By Sean Buckley, Fierce Telecom

Submarine cable capacity continues to rise, growing 36 percent a year between 2007 and 2014, says the FCC in its first “U.S. International Circuit Capacity Report.”

As a host of new submarine cable networks like Seaborn-1 and Hawaiian Telcom's SEA-US go into service over the next year, the FCC expects submarine cable capacity to grow around 29 percent between 2014 and 2016.

According to the report, the top eight foreign landing points (in descending order) for U.S. international submarine cables are Colombia, Japan, the United Kingdom, Panama, Brazil, Venezuela, Mexico, and Australia.

Within the Americas, Atlantic, and Pacific regions, the Atlantic region has the largest fraction of non-activated capacity.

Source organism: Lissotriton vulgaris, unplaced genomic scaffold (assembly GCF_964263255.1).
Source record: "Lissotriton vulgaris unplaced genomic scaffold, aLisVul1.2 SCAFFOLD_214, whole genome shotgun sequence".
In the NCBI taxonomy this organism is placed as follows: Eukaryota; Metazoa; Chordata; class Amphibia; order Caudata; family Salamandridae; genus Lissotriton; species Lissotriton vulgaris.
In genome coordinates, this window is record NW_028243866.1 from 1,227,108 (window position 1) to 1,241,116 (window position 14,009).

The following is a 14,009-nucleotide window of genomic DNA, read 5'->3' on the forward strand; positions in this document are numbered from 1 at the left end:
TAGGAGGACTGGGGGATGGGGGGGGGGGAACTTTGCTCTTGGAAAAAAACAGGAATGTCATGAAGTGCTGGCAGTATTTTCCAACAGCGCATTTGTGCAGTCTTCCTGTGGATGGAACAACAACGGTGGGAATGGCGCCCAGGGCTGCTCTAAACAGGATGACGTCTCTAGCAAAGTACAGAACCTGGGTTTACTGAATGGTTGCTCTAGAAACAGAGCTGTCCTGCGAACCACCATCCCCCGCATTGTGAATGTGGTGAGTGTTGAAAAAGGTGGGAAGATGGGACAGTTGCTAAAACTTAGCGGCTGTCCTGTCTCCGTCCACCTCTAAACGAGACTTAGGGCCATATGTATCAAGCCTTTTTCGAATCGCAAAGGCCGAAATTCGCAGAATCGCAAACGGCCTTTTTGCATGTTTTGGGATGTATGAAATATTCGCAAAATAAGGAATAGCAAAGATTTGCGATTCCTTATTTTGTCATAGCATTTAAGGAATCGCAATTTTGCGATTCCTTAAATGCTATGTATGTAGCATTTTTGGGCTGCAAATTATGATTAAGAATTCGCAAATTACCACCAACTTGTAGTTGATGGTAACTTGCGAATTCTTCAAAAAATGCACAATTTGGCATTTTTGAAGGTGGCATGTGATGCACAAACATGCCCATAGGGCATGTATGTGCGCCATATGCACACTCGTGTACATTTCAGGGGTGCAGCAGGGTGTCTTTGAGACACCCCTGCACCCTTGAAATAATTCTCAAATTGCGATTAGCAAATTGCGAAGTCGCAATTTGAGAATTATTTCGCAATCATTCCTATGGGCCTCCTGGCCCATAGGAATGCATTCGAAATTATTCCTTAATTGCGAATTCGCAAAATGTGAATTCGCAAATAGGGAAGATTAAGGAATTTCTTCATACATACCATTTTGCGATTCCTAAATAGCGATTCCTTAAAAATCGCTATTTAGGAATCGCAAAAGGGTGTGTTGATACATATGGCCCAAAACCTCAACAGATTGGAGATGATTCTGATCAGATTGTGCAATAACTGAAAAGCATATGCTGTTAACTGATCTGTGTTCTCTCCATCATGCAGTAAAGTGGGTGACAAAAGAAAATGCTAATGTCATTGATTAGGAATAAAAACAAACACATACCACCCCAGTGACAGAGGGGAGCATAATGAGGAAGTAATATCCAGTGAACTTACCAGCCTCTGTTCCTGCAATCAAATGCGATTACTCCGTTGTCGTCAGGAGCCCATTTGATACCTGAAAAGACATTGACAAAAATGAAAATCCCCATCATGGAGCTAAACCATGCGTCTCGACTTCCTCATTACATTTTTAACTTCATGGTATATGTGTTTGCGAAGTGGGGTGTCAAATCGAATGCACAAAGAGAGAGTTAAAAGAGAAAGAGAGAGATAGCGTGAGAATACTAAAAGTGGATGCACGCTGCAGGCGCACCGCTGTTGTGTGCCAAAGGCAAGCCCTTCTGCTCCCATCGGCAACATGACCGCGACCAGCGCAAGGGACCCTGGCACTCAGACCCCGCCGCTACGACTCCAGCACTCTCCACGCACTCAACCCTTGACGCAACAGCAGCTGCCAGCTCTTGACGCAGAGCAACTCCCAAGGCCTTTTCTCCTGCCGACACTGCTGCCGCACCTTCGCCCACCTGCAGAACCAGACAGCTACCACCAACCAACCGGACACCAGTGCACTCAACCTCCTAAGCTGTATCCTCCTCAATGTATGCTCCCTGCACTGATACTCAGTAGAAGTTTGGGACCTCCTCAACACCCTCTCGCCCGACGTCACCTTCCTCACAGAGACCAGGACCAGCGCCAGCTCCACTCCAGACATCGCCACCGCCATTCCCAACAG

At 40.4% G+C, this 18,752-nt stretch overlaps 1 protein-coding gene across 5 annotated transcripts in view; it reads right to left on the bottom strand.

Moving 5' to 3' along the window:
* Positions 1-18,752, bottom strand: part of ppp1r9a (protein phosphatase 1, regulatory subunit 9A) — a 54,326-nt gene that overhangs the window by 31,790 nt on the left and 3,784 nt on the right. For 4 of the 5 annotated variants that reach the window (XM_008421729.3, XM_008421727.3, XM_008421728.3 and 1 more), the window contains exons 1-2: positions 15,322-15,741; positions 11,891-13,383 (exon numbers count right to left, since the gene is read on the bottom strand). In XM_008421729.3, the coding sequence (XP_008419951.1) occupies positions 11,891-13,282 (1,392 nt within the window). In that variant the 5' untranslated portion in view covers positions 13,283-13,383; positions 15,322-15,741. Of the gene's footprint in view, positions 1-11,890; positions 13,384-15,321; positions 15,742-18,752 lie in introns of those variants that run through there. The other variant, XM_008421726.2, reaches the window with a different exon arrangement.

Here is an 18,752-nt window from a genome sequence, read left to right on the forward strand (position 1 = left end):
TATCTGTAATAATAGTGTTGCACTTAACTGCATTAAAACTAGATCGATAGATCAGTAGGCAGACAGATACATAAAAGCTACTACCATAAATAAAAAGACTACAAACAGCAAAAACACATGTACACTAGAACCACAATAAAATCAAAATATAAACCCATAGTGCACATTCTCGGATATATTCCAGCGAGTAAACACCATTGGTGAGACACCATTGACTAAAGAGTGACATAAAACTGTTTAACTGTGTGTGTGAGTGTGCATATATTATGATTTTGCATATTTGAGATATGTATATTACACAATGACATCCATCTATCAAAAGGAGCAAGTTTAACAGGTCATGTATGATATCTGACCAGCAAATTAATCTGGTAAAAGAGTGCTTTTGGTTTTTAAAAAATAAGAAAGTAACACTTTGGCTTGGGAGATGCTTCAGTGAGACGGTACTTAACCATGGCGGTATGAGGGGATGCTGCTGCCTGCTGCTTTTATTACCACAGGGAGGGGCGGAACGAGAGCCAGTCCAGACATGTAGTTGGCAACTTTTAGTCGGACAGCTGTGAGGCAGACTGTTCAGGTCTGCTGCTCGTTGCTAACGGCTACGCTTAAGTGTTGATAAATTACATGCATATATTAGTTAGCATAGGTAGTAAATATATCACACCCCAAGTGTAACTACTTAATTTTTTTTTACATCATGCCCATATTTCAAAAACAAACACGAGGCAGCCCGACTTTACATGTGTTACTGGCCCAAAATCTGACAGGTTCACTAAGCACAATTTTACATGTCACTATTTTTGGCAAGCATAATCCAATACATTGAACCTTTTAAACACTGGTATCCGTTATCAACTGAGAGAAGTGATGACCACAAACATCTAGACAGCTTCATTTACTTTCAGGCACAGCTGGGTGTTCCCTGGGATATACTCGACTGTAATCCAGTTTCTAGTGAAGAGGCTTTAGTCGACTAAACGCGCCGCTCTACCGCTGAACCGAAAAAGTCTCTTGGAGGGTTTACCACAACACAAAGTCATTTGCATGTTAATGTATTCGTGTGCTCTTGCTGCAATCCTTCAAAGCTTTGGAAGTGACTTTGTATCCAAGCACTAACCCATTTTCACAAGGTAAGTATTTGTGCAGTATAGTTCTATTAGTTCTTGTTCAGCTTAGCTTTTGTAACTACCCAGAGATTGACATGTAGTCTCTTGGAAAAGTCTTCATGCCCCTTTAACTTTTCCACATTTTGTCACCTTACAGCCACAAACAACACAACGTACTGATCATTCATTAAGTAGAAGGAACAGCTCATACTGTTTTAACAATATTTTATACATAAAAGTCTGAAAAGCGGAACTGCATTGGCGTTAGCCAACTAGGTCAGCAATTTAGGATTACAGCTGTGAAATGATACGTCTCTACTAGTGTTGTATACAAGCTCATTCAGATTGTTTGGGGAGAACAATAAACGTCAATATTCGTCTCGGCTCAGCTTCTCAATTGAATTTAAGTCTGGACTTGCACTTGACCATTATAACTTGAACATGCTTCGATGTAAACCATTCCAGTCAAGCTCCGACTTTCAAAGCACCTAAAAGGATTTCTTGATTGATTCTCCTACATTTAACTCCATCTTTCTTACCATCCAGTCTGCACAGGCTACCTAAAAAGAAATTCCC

Today, about 60 submarine cables provide connectivity between the U.S. and Alaska, Hawaii, Guam, American Samoa, the Northern Mariana Islands, Puerto Rico and the U.S. Virgin Islands, as well as all connectivity between the U.S. and the rest of the world.

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